It is more expensive, that’s a factor but to me the expenses is pretty much a non-issue.  If you can increase production because again, you’re selling time and you can sell more time and get jobs done faster then who cares if it’s a little bit more money, that’s really a non-issue.  As long as you can make enough extra money, perform enough extra work to bring down the amount of payroll that you’re having to spend or keep the payroll where it is but yet bring in more money.

Training may go in with that.  Training is a big one.  You want to make sure that you can train your team on this.  What we found is everybody is generally familiar with the 21 inch so just provide some advantages to continue with the 21 inch more because everyone is trained and then also there’s plentiful parts supplies.  No problem getting parts for the 21s, not saying there are problems with the 30 mower but we’ve got a million different parts at our shop that we can swipe from.

Those are some things that I’d consider in making the switch.  I’m not saying don’t, I’m not saying it’s bad.  It’s a great piece of equipment.  I actually think they’re going to probably work it out, that’s my opinion.  I think they’ll work it out, I think this will be a piece of equipment for the future and it’s actually a good piece now.

I think it’s only going to get better, it’s going to get lighter and for a lot of reasons I do think this is the future.  If you are on the borderline between this or being able to jump up into a bigger piece of equipment, especially if you’re doing large residential or commercial, I think you might as well jump to the bigger pieces of equipment and then keep a few of the 21s around for the tight mowing and go up to the biggest piece of equipment you can.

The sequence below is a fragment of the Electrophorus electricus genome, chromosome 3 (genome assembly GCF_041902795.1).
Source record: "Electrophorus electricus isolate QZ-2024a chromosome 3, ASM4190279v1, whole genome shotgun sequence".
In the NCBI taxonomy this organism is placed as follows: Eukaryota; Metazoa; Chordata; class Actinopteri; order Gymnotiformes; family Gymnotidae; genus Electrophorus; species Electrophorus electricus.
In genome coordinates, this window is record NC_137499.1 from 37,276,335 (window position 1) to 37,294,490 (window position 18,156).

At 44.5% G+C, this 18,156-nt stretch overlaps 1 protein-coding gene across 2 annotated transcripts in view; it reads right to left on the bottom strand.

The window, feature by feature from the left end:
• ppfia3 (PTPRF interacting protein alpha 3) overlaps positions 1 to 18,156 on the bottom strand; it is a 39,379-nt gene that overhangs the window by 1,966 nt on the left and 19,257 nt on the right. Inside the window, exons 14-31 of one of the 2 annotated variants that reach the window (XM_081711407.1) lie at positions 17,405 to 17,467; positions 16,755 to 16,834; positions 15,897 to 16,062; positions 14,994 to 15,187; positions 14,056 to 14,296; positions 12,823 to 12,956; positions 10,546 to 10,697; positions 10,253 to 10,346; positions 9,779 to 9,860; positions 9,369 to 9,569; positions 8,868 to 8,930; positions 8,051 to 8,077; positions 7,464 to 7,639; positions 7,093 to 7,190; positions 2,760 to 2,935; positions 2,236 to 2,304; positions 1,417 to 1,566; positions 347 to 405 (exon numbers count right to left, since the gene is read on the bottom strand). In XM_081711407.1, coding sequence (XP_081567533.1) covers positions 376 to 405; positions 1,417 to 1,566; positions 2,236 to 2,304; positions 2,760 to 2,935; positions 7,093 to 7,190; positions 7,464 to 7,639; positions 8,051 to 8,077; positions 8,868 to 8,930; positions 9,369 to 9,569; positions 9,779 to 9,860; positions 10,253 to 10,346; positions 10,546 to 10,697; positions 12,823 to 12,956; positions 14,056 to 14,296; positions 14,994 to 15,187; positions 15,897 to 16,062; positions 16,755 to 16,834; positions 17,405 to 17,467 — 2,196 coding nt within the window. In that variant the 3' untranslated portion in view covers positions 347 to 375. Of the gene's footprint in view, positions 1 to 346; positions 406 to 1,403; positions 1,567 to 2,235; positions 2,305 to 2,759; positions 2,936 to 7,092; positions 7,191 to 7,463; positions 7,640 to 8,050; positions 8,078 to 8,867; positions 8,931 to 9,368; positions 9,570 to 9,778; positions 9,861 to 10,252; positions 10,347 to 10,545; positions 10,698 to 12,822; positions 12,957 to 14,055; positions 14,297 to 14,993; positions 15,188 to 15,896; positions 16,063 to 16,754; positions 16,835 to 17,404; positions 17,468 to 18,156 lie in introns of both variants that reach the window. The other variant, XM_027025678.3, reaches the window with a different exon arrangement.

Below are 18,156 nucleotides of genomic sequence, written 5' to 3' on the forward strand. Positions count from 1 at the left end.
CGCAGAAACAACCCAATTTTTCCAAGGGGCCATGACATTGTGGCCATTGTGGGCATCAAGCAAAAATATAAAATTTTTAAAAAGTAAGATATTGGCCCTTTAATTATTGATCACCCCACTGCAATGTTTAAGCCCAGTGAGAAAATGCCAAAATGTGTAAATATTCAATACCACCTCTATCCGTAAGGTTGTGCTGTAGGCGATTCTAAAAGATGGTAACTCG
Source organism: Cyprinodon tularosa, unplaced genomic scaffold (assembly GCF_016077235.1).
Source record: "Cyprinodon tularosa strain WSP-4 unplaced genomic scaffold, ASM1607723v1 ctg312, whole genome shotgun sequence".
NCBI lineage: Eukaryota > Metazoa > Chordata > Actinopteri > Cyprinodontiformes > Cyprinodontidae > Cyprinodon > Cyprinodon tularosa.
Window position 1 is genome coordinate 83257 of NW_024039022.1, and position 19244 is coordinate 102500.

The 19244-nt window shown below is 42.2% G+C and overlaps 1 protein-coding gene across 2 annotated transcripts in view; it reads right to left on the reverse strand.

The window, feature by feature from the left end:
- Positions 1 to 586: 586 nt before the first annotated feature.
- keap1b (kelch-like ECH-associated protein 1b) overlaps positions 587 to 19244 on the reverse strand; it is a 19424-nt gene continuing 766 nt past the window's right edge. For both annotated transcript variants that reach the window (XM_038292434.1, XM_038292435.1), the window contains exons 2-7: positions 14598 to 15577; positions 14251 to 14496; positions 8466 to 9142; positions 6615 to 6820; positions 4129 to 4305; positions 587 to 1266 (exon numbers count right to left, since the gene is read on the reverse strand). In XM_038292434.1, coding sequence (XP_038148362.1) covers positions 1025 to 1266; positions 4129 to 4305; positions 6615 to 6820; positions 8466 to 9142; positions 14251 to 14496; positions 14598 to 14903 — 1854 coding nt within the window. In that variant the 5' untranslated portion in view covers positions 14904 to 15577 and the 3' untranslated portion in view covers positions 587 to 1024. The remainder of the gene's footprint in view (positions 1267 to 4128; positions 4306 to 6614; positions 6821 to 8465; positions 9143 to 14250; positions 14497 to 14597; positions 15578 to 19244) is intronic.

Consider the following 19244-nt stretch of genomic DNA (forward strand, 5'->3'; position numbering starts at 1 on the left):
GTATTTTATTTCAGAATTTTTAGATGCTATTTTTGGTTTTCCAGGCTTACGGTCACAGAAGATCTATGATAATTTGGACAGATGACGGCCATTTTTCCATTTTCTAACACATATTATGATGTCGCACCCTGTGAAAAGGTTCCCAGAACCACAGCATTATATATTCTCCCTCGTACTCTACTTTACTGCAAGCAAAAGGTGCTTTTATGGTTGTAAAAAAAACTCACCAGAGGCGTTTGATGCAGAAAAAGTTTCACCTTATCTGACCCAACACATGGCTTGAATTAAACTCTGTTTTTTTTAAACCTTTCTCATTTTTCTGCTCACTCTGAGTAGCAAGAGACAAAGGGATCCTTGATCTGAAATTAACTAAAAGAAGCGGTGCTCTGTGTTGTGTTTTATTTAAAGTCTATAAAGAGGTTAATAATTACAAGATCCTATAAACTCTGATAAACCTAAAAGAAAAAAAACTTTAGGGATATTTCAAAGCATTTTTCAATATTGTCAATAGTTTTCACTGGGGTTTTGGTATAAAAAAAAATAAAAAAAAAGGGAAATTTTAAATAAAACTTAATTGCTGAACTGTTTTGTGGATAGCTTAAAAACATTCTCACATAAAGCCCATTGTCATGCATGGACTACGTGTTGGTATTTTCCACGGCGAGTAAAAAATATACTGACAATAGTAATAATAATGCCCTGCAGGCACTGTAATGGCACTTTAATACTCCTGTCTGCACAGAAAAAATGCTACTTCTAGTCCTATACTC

I wouldn’t stay at this 30 inch size because of cost, because it’s a little bit cheaper than bumping up to a 48 or whatever the next size up is or even a 36, that’s a consideration.  A 36 inch true walk behind is more expensive but does it make sense to just go a little bit larger.  Where does 30 fit in when you’re thinking about this and are you not only going up to this 30 inch piece of equipment and not bigger just because you want to save 1,000 bucks.

A thousand bucks is easily offset based on payroll saved and so don’t make my opinion the decision based on price, make the decision based on the very best piece of equipment based on size for the majority of the types of properties that you take care of and take into consideration the training that will go into this to make sure your crews and your people are doing the very best work.

That’s my two cents, I hope that’s helpful.

One Reply to “Turfmaster 30 Inch Toro Commercial Mower vs 21 Inch Proline”

  1. We are currently running 5 of the noncommercial toro 30 inch mowers. We have tried the exmark version but found them too heavy and did not like the drive system engagement. The oldest of the toros is a 2013 and has easily in excess of 3000 lawns under it. So far we have only replaced belts and depth gage plates. I will always have a good 21 inch on board but the backbone of walkers is and will remain the 30 inch. They mulch great, fit through any gate and are light enough to pick up if you have to.